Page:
This year, seven of us along with ten llamas decided to hike into the Warner Pass area. When we arrived at the meeting place near Tyaughton Lake, Marie had found out that there was too much snow in the passes so she had developed “Plan B” which was to drive to Mud Lakes and leave the vehicles, then hike over the hill into Lone Valley and then over into the Relay Creek valley.

There was a large meadow near Mud Lakes so we parked the trucks and trailers and loaded up the llamas and headed past the lake and up a steep road until we reached the trail that went over the pass into Moose Valley which runs into Lone Valley.

We made camp in the meadows in Moose Valley which is the open area near the bottom of the photo.

The next day we walked up Lone Valley which goes up from the right through the centre of the picture. Notice the new logging road above the Lone Valley meadows. This area could change rapidly in the near future.

On the second afternoon we reached a cabin in a small valley called Beaver Valley. There was a corral where we could put the llamas overnight which was very handy.

The cabin smelled pretty badly of rats but as our food was in closed buckets, we left the panniers inside to protect them from bears. There were bears around as you can see by the paw print below. The knife in the photo is two and a half inches long.

There were a few dusty places along the road and we saw a few bear tracks and the occasional pile of droppings. The knife in this photo is two and a half inches so the bear’s foot is pretty large.

On the return trip, Marie and Duanne left a day before the rest of us and were saddling up their llamas not too far from this spot when a large grizzly with two cubs came sauntering across the meadow. The llamas all alarm called and Marie blasted her air horn and the bears turned and ran.

The terrain in Lone Valley was mostly fairly flat as the creek meandered along. Occasionally there were beaver ponds on the creek with a few small brook trout rising. A few days before a herd of cows had been brought in and we saw the up at the end of the valley. The cows were quite nervous of the llamas and would run ahead of us. In a few places the trail was quite messy and slippery due to these nervous cows.

The trail turned at the end of the valley and went through a narrow pass which had Prentice Lake near the top of it. We were quite relieved when the cows went up the hill above the lake and we were able to get past them. By this time we were thinking that there really wasn’t that much to doing a cattle drive.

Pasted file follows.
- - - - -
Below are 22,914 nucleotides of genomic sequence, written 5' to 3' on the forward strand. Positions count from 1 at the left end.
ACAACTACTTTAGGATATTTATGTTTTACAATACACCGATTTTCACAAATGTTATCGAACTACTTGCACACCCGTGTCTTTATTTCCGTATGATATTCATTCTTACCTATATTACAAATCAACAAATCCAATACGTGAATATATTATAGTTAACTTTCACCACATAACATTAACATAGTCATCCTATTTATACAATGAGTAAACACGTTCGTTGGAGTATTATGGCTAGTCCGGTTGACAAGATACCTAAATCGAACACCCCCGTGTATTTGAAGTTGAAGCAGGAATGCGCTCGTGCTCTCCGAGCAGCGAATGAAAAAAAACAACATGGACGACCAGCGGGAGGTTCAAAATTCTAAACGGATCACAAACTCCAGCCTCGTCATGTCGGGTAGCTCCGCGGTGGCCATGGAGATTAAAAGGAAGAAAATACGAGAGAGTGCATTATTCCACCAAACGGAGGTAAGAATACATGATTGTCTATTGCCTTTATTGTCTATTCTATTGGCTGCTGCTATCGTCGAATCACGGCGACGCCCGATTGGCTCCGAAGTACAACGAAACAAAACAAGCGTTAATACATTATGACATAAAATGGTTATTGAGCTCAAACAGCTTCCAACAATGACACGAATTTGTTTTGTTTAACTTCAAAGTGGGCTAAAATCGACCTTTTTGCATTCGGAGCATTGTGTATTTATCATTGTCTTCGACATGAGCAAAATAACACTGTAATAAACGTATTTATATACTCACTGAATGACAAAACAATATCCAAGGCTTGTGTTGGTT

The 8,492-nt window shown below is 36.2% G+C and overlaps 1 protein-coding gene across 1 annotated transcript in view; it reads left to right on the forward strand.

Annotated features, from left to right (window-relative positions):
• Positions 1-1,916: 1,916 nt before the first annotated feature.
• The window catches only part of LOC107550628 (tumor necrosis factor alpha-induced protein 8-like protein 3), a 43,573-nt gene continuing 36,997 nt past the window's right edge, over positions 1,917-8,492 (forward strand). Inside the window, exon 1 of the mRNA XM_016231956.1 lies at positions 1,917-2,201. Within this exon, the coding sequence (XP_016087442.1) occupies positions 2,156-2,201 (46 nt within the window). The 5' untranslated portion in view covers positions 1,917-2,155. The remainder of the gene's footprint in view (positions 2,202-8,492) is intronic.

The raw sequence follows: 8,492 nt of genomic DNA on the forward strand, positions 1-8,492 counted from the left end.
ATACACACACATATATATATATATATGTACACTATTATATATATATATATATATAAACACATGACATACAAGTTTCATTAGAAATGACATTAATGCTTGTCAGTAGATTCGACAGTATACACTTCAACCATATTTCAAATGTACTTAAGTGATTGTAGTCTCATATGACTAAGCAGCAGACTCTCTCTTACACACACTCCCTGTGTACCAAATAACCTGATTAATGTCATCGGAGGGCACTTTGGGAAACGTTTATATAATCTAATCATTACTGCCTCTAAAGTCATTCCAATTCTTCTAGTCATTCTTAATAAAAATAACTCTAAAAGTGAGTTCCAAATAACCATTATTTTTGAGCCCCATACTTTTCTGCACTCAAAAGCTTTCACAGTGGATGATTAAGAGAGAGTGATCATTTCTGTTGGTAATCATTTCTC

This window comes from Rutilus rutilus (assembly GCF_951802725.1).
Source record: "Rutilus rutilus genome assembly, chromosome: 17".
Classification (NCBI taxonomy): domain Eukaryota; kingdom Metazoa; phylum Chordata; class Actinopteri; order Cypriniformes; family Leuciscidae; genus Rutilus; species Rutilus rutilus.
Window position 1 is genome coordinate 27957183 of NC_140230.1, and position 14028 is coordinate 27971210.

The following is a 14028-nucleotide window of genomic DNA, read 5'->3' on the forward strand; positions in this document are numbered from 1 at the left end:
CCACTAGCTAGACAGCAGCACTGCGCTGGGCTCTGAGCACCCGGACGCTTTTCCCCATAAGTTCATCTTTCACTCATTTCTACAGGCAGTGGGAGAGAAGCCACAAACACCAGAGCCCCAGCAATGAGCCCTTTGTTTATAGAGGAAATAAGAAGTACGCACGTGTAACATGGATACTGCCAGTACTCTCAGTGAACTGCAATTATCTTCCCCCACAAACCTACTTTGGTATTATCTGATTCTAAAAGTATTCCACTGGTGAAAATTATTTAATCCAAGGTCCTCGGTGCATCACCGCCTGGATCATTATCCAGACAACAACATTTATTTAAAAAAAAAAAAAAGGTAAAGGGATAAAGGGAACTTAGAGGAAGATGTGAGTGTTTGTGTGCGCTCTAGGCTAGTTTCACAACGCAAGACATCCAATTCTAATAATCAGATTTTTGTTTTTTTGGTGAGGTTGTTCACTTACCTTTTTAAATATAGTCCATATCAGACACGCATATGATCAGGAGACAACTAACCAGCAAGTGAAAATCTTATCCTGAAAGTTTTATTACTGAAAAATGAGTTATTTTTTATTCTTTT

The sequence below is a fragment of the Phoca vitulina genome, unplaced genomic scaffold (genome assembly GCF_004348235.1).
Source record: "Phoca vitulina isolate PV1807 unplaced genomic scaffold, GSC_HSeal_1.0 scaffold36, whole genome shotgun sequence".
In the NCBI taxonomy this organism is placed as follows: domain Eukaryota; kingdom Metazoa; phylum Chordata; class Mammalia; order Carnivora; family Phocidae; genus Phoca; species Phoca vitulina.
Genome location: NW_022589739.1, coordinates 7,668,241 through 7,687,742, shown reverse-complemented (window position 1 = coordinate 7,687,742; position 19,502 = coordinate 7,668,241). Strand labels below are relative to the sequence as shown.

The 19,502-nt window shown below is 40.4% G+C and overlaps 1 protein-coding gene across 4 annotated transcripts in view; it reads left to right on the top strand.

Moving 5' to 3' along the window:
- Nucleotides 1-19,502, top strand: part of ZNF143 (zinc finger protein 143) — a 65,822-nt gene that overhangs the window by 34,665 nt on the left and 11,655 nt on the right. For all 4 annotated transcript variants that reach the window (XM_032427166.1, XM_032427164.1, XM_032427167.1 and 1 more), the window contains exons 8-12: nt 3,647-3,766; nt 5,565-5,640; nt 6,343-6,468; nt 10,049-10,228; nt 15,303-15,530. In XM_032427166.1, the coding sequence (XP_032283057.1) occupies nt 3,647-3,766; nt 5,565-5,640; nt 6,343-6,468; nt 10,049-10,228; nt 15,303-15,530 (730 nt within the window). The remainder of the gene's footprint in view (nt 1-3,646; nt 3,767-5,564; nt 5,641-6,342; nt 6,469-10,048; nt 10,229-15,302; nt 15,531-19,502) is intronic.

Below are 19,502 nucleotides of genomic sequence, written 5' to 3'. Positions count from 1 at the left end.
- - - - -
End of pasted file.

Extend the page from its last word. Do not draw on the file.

We could see Relay Mountain in the distance now and once through the pass, the trail dropped down to Relay Creek which we could see far below us.

The view was great to the south overlooking Relay Creek as we could see snowcapped mountains in the distance whereas from Lone Valley the views were of more rolling hills.

We all posed and had our photos taken here. As you can see in this Pinkerton family photo of Jane with Pizarro, Sebastian, and Brian with Pizarro, the weather was perfect.

The trail dropped down quite a distance and joined an old forestry road which we followed for a few miles to a small forestry camp site.

After another mile and a half we reached a nice cabin that belongs to Gang Ranch. Again, it was nice to have a safe place to store our food and a large corral where we put the llamas. There was a huge meadow with lots of choice places to pitch our tents. We stayed here for several days.

On the second morning, a couple of cowboys drove the herd of cows in. We told them that if we had known, we would have kept the cows ahead of us and delivered them ourselves.

The llamas were quite fascinated by the cows being herded on the hill above the pasture.

We spent a few days exploring the area and often the trail would either cross the creek or wander down the creek for a short distance.

We also relaxed at the cabin either sorting out lichens for dyeing, drying wild flowers, taking photos, reading or sketching.

We then spent two more days hiking back to the vehicles. The weather was perfect the whole time which was quite a contrast to last year’s hike. While we had some rain last year at Tatlayoko Lake, Marie spent four days in the cabin here in the pouring rain.